Speaker Penpa Tsering of the Tibetan Parliament-in-Exile speaking at the 6th World Parliamentarians' Convention on Tibet in Ottawa, Canada, on April 27, 2012. (Photo/tibetonline.tv)
DHARAMSHALA, May 1: A group of international parliamentarians has offered to work with members of the Chinese National People’s Congress in finding out the real causes of continued protests in Tibet, heralded off late by the wave of self-immolations.
Over 50 lawmakers from Asia, Europe, the Americas, Africa and Oceania, on the final day of the 6th World Parliamentarian’s Conference on Tibet in Ottawa, made the offer with the unanimous adoption of the Ottawa Declaration on April 29.
The parliamentarians offered to “work with members of the National People’s Congress to jointly ascertain the causes of protest and unrest in Tibet, including the self-immolations,” while acknowledging the “growing movement for democratic change among the Chinese people.”
The Declaration noted with “disappointment” the lack of progress in the Sino-Tibet dialogue process and reiterated the need for “constructive dialogue” at the highest level between the Government of the People’s Republic of China and His Holiness the Dalai Lama and the democratically elected political leaders of the Central Tibetan Administration.
The parliamentarians went on to “urge leaders of all governments and relevant international organisations to support and promote this dialogue and to engage the government of the PRC in the potential for serious consequences should it scrap its constitutional and legal provisions on autonomy.”
Expressing “alarm” at the continuing “grave violations” of human rights in Tibet, the lawmakers said they were “deeply concerned” at PRC’s policies and practices that “destroy, repress, or discourage” the preservation of the distinct identity of the Tibetan people.
The Conference conveyed its “firm belief that unilateral action in Tibet by the government authorities of the People’s Republic of China, such as the imposition of new policies that do not reflect the aspirations of the Tibetan people, cannot lead to a solution.”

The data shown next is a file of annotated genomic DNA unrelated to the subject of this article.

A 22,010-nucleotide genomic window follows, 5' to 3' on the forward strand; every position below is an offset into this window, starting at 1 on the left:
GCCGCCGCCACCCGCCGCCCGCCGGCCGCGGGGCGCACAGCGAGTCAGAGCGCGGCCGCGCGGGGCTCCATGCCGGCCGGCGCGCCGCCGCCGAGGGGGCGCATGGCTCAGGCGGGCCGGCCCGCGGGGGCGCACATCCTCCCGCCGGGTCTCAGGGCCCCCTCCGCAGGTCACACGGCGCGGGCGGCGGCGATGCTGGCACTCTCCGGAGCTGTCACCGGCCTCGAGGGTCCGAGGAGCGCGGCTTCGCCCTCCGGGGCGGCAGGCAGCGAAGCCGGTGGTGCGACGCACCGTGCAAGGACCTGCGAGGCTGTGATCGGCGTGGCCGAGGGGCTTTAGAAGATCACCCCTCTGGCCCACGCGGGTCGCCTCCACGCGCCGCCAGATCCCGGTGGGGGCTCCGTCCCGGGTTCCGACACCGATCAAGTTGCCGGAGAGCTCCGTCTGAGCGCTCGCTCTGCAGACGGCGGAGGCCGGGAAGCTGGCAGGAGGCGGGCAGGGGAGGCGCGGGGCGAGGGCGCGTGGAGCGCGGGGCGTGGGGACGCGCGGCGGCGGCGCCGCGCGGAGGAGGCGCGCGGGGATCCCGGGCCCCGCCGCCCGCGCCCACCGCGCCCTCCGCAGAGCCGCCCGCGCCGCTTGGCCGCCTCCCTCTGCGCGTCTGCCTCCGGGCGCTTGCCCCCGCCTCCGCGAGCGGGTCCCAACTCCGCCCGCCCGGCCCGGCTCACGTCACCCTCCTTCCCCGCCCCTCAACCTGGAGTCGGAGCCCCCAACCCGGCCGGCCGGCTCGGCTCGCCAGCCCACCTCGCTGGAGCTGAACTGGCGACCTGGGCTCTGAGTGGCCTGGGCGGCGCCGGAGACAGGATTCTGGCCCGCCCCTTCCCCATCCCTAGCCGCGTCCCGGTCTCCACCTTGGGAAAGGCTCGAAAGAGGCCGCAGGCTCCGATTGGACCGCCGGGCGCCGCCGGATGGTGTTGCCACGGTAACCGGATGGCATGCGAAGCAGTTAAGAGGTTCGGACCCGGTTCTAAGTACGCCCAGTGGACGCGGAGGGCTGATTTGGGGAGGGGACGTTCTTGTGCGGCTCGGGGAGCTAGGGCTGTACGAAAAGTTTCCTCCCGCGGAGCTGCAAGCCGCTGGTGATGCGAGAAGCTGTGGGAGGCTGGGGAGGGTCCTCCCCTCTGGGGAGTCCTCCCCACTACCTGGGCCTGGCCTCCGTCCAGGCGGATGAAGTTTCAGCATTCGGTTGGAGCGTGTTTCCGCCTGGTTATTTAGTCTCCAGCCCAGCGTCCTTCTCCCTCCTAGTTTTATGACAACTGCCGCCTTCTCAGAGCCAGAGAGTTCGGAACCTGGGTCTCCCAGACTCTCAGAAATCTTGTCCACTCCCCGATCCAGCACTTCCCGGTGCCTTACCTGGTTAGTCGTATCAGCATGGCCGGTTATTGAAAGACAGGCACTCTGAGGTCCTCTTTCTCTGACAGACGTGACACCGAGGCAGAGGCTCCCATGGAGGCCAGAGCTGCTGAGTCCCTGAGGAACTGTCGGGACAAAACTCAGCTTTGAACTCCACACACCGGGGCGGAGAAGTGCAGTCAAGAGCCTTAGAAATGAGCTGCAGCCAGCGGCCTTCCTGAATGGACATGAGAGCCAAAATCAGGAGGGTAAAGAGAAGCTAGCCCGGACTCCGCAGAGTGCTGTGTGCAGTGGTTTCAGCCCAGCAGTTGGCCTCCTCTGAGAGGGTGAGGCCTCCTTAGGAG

While expressing solidarity with the Tibetan people in their “non-violent struggle for their rights and freedoms including the right to determine their own destiny,” the Declaration noted that the role of the Tibetan spiritual leader the Dalai Lama in bringing about a negotiated solution was “indispensable.”
The parliamentarians committed to keep the Tibet issue on the agendas of their respective parliaments and further declared that they will persuade their own governments to address Tibet in high-level discussions with the Government of the PRC.
The Ottawa Declaration also urged governments to create “multilateral mechanisms” to address the situation in Tibet and, in particular, called on the European Union to implement the European Parliament resolution for the appointment of a Special Coordinator for Tibetan Affairs.
Speaking at the opening of the Conference, the Dalai Lama had noted that the Tibetan spirit is becoming stronger amidst growing Chinese repression in Tibet.
"Don't feel hopeless or feel discouraged," the Dalai Lama told the gathering of parliamentarians and guests, including actor Richard Gere, U.S. House Minority Leader Nancy Pelosi and Canadian Immigration Minister Jason Kenney. "The more suppression, the stronger the Tibetan spirit."